## Re: primes of the form q^2-q+1...

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• ... not ... True, it is not divisible by 2,3 and 5 but it is often divisible by 7 and 13. My guess is that there is nothing per se preventing prime generation.
Message 1 of 2 , Feb 28, 2006
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--- In primenumbers@yahoogroups.com, "Werner D. Sand"
<Theo.3.1415@...> wrote:
>
> Hello Max,
>
> Some simple partial results:
>
> Let q=2^p-1; a=q²-q+1 then
> q=0 mod 3, if p is even
> q=1 mod 3, if p is odd (e.g. prime)
> in any case a=1 mod 3
> a is not divisible by 2,3,5; the more amazing that a=prime does
not
> occur (p>3).
> a cannot be factorized within the real numbers such as e.g.
> a²-b²=(a+b)*(a-b).
>
> Werner
>

True, it is not divisible by 2,3 and 5 but it is often divisible by 7
and 13. My guess is that there is nothing per se preventing prime
generation. Afterall the first two numbers generated are prime, and
after that the numbers quickly increase.

Max originally said that there are 'many' primes generated for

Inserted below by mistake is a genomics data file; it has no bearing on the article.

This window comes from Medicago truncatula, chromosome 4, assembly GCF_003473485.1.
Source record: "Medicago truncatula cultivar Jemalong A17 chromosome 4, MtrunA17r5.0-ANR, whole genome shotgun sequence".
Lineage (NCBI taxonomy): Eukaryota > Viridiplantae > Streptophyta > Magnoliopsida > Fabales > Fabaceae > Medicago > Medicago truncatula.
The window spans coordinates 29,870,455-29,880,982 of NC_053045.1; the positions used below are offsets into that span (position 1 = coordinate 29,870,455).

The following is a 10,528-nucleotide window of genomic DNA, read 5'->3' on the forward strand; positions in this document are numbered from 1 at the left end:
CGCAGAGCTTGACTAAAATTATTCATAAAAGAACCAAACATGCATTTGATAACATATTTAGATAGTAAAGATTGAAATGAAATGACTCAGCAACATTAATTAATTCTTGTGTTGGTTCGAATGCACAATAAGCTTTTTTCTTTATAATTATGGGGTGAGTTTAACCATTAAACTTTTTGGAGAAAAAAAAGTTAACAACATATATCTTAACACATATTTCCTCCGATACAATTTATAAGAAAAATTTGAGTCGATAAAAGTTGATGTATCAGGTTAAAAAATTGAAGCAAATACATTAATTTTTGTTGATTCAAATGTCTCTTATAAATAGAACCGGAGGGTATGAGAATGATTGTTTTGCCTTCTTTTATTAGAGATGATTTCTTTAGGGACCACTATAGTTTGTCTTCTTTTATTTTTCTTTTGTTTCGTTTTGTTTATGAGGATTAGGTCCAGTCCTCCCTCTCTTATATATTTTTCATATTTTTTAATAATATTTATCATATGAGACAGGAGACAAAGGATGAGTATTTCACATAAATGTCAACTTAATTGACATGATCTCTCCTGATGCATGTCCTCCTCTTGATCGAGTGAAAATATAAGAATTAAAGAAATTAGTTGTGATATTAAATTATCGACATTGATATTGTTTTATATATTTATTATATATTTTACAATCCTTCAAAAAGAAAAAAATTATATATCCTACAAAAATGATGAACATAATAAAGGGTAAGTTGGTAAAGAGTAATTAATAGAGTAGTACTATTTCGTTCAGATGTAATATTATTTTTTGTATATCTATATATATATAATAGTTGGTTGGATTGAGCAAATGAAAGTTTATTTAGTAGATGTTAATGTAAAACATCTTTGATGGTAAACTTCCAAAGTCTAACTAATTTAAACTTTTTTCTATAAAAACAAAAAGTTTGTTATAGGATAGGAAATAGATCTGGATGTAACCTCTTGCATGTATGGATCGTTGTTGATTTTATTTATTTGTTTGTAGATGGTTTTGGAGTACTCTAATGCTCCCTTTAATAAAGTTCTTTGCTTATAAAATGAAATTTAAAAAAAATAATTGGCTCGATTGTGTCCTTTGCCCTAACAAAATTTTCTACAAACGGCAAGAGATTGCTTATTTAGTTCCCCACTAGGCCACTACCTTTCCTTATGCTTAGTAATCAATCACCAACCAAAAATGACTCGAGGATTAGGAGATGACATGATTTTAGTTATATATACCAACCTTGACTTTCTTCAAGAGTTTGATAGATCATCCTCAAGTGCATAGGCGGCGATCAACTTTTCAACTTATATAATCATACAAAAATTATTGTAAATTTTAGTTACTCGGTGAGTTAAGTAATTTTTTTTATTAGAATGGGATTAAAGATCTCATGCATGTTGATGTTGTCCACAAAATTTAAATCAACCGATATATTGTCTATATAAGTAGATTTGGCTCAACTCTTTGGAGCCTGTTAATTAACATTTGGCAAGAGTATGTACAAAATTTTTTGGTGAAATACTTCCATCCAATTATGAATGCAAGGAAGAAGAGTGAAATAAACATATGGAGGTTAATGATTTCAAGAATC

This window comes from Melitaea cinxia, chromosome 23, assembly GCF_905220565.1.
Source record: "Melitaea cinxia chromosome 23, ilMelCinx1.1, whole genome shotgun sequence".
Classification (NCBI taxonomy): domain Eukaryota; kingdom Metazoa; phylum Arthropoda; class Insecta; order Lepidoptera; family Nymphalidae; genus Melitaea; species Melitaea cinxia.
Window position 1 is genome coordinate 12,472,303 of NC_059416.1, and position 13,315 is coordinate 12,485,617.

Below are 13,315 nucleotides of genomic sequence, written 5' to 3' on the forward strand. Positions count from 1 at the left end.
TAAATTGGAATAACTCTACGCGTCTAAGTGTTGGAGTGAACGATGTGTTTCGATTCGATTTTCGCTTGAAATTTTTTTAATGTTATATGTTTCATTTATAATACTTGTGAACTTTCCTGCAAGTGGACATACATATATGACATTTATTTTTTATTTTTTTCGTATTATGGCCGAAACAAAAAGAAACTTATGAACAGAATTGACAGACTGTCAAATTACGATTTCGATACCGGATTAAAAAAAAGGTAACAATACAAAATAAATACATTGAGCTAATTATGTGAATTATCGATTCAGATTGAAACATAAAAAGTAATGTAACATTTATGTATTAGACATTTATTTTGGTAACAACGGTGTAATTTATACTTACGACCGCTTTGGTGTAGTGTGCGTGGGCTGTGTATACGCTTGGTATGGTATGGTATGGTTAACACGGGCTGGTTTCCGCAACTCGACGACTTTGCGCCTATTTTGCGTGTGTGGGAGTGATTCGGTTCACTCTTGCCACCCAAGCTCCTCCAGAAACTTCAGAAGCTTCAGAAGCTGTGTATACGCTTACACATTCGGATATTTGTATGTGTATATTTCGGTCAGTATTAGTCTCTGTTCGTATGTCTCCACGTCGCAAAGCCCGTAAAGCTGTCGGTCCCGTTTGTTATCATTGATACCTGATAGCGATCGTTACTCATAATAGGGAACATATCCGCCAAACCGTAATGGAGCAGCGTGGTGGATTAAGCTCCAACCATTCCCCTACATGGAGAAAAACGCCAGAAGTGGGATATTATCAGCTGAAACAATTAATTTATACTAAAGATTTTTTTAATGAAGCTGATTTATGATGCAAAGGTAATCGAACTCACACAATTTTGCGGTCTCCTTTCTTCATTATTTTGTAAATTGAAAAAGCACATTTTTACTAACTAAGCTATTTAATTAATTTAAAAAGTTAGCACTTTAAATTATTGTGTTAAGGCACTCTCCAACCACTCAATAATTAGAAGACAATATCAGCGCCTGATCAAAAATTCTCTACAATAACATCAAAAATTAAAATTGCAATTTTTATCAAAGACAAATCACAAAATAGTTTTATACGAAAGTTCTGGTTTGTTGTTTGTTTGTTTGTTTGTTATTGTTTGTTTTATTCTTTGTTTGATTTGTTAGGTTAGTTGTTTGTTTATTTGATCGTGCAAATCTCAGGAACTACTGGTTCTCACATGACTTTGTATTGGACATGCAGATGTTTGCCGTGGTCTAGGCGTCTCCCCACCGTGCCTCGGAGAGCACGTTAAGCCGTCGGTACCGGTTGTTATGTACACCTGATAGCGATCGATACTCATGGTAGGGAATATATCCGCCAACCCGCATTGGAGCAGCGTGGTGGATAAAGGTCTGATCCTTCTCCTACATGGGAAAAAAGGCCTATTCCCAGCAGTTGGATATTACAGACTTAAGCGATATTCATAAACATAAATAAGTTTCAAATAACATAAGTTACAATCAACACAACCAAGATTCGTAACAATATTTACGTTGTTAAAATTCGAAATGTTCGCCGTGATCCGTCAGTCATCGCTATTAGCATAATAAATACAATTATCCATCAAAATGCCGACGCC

q^2-q+1
given that
q = 2^n-1
where n is not prime and n<150000, but it would help to know how many.

If instead of q=2^p-1 we use q=2^(2*p)-1 (p prime)
then q^2-q+1 is prime for p=2,3 and 5. (Are there anymore?)

If instead we use q=2^(4*p)-1 then is q^2-q+1 ever prime?

Along a similar vein:

let q = 3^n + 1

It turns out that q^2 - q + 1 contains a factor of 13 (thirteen) if n
does not contain a factor of 3 (three). (Fancy that!)

Thus for q^2 - q + 1 to be prime then n must contain a factor of 3.
(This is excepting where n=1, where q^2 - q + 1 = 13.)

q^2 - q + 1 is prime when n=1 and n=3, and I can't find anymore. (Not
that I searched that high...)

Mark
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